Catching my eye before Christmas was the £4.5m employment tribunal award against Mid Yorkshire Hospitals Trust in the case ofconsultant Eva Michalak.
When I mused aloud that it seemed an awful lot of money, even for what sounds like a nasty campaign against her, I was severely taken to task by online readers elsewhere in the blogosphere.
I remembered the case again last week when the Times dusted off an old chestnut, the rising cost of lawsuits against the NHS. Payments have almost quadrupled to nearly £1bn a year in the past decade, largely thanks to no-win/no-fee ambulance chasing lawyers and claims management firms in all walks of life. Health secretary Andrew Lansley has had to bail out the NHS Litigation Authority, which was running out of wonga as this financial year ends.
When the Guardian reported that the Litigation Authority could be privatised under the ongoing review of clinical negligence costs, the DH insisted “there are no plans” to change its structure, a well-worn formula which falls short of a denial. “Mutualisation”, not the same thing, has been considered. All the same, I’d watch out.
Litigation’s a tough one and has been getting worse in the 30 sue-minded years since the old NHS had no more than 30 serious cases a year, not the 8,655 it gets now. Carers for life-changing injury expect to be paid. The Litigation Authority is largely funded by the legal insurance taken out by trusts whose premiums have been rising too. Claimants who will either get their fees paid by the NHS (if they win), or by no-fee lawyers or legal aid if they lose, have little incentive to settle.
Hence moves in Ken Clarke’s current bill to remove legal aid from most medical negligence cases. That change has prompted charges of injustice, that ministers are pushing the pendulum back too far. NHS managers waste money by not settling early and out of court, say lawyers whose adverts we see on daytime TV.
Delay may be a factor in Polish-born Dr Michalak’s case. It arose after the consultant physician was first suspended, then dismissed, from Pontefract General Infirmary in 2008. The case was resolved (with a finding of racial and sexual discrimination, as well as of unfair dismissal) only in December. Fifteen ex-colleagues were named as part of a “Get Eva” campaign in what started as a £9m claim.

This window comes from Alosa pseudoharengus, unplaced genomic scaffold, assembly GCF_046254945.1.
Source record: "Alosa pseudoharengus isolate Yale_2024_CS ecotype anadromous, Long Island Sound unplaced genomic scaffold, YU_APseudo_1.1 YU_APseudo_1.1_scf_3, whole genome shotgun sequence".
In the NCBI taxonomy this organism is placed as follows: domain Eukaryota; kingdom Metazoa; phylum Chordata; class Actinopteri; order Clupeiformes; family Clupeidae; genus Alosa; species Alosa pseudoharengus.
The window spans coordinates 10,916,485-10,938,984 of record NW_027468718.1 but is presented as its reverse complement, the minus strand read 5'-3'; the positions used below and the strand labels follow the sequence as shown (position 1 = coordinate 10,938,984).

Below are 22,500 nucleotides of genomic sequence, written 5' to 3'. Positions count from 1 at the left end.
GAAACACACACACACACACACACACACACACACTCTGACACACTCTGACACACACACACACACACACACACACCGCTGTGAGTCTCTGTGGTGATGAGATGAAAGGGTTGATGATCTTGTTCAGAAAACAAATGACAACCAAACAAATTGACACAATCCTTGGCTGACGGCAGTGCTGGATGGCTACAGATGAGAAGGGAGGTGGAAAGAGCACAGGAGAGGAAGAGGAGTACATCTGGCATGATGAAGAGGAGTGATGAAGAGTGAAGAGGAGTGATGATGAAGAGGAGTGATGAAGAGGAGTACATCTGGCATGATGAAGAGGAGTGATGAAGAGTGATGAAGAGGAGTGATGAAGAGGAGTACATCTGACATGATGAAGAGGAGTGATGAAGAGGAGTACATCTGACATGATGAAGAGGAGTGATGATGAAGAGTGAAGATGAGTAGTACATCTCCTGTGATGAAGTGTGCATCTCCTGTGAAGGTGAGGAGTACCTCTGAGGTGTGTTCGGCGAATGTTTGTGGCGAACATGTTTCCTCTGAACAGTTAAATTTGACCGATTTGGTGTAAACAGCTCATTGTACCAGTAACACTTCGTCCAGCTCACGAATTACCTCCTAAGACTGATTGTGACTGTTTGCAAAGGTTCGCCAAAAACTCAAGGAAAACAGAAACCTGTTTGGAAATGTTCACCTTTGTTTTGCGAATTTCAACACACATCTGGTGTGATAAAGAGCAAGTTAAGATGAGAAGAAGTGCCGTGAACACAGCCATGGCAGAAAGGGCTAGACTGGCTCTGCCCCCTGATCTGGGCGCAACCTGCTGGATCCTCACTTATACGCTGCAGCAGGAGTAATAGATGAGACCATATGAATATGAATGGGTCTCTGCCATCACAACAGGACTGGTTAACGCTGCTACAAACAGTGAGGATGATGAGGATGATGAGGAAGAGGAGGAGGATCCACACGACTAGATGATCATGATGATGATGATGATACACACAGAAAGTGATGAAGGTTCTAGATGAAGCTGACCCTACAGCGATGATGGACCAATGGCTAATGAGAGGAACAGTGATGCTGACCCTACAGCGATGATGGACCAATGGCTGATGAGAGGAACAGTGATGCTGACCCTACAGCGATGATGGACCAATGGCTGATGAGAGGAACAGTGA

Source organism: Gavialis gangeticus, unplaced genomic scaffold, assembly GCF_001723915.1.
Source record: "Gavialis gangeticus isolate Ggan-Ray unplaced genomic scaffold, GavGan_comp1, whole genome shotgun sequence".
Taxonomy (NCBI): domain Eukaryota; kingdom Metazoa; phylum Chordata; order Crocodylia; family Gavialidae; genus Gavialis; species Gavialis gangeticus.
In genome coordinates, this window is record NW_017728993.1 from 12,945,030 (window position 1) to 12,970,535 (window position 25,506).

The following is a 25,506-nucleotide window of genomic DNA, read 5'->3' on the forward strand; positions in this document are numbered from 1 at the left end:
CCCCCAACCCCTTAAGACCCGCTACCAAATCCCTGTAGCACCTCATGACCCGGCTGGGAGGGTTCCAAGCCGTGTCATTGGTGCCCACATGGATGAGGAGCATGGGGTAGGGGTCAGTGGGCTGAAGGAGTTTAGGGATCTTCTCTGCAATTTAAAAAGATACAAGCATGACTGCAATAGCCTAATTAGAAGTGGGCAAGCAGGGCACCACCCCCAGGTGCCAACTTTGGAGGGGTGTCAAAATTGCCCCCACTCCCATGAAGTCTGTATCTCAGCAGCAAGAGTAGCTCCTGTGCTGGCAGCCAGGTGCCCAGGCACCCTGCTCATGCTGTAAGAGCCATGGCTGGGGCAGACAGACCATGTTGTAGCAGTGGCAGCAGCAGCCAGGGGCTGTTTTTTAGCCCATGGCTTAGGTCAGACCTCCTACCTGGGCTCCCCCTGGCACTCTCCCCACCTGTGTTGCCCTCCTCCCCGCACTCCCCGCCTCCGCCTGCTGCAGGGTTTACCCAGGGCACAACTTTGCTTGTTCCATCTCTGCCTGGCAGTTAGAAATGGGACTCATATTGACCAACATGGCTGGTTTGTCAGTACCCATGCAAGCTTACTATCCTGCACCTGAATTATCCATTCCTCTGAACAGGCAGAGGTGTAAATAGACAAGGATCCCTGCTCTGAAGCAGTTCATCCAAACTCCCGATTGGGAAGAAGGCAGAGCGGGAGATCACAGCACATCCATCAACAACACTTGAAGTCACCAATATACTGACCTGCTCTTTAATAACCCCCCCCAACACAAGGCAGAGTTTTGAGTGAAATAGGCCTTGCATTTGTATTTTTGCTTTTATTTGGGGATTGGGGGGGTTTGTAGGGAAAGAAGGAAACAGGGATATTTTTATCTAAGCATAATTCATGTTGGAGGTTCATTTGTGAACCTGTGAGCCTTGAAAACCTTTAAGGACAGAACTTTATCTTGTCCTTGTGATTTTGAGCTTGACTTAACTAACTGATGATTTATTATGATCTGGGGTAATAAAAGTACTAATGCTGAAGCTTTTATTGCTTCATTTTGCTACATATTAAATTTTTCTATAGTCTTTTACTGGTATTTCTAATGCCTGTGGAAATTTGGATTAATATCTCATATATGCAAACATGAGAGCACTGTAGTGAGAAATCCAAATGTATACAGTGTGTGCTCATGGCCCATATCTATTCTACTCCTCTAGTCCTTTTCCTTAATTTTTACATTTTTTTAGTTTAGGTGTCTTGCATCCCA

Trouble arose on Dr Michalak’s return to work from pregnancy leave in 2003, after her request for additional payments of the kind made to colleagues who covered for her. It all seems pretty poisonous. Dr Michalak was paid just £7,180 for unfair dismissal, but £30,000 for injury to her feelings, £56,000 for psychiatric damage (she has suffered what experts agreed was post-traumatic stress disorder and been unable to work), £168,234 for past lost earnings, £991,802 for future lost earnings (she is now 53), £666,260 for loss of pension, etc.
Very soon they were talking proper money, all calculated in great detail, including the carers’ payments (at £6.60 an hour) to Dr Michalak’s husband. He is a medical research scientist and (it turned out) talented amateur lawyer, who gave up his job to look after his sick wife and prepare their case. “We have to pay tax on it”, he reminded reporters. So do we all.
I can see why my political friends don’t want to talk about the case, but reading the tribunal’s judgement – it’s online – left a bad taste in my mouth. Injured soldiers do not do as well. The trust, already under Nicholson efficiency pressures, tells me it is “rightly taking full responsibility for mistakes of the past [including] the full compensation award. We are working through what this means for our financial planning.” Indeed.